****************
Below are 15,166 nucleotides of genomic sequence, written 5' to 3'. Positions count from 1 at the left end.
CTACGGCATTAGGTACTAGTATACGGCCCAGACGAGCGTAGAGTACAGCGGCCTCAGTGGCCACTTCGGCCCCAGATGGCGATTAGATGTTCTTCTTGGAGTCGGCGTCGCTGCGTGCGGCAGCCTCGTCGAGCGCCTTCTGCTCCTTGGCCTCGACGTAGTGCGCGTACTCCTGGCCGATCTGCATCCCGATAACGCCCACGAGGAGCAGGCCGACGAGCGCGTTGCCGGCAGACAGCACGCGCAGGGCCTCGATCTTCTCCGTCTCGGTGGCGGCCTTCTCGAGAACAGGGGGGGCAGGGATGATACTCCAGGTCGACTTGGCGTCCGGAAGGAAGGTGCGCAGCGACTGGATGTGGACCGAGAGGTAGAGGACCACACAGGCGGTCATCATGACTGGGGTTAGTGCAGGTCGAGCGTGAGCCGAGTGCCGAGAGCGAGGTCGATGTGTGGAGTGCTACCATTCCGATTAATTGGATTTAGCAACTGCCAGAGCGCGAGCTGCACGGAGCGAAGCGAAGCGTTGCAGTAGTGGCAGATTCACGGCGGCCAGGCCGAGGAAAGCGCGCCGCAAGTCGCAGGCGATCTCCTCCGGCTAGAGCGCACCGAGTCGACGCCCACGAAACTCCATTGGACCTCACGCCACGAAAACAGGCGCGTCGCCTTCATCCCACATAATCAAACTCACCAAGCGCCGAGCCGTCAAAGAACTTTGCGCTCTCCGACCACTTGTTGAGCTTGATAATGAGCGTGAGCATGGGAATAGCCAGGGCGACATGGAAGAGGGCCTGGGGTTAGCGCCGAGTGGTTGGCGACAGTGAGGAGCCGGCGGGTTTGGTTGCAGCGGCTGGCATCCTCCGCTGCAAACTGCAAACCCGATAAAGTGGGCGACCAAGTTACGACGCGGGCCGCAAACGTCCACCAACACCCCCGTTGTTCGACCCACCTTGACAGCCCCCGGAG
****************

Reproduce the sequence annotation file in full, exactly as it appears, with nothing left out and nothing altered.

Below are 15,166 nucleotides of genomic sequence, written 5' to 3'. Positions count from 1 at the left end.
CTACGGCATTAGGTACTAGTATACGGCCCAGACGAGCGTAGAGTACAGCGGCCTCAGTGGCCACTTCGGCCCCAGATGGCGATTAGATGTTCTTCTTGGAGTCGGCGTCGCTGCGTGCGGCAGCCTCGTCGAGCGCCTTCTGCTCCTTGGCCTCGACGTAGTGCGCGTACTCCTGGCCGATCTGCATCCCGATAACGCCCACGAGGAGCAGGCCGACGAGCGCGTTGCCGGCAGACAGCACGCGCAGGGCCTCGATCTTCTCCGTCTCGGTGGCGGCCTTCTCGAGAACAGGGGGGGCAGGGATGATACTCCAGGTCGACTTGGCGTCCGGAAGGAAGGTGCGCAGCGACTGGATGTGGACCGAGAGGTAGAGGACCACACAGGCGGTCATCATGACTGGGGTTAGTGCAGGTCGAGCGTGAGCCGAGTGCCGAGAGCGAGGTCGATGTGTGGAGTGCTACCATTCCGATTAATTGGATTTAGCAACTGCCAGAGCGCGAGCTGCACGGAGCGAAGCGAAGCGTTGCAGTAGTGGCAGATTCACGGCGGCCAGGCCGAGGAAAGCGCGCCGCAAGTCGCAGGCGATCTCCTCCGGCTAGAGCGCACCGAGTCGACGCCCACGAAACTCCATTGGACCTCACGCCACGAAAACAGGCGCGTCGCCTTCATCCCACATAATCAAACTCACCAAGCGCCGAGCCGTCAAAGAACTTTGCGCTCTCCGACCACTTGTTGAGCTTGATAATGAGCGTGAGCATGGGAATAGCCAGGGCGACATGGAAGAGGGCCTGGGGTTAGCGCCGAGTGGTTGGCGACAGTGAGGAGCCGGCGGGTTTGGTTGCAGCGGCTGGCATCCTCCGCTGCAAACTGCAAACCCGATAAAGTGGGCGACCAAGTTACGACGCGGGCCGCAAACGTCCACCAACACCCCCGTTGTTCGACCCACCTTGACAGCCCCCGGAG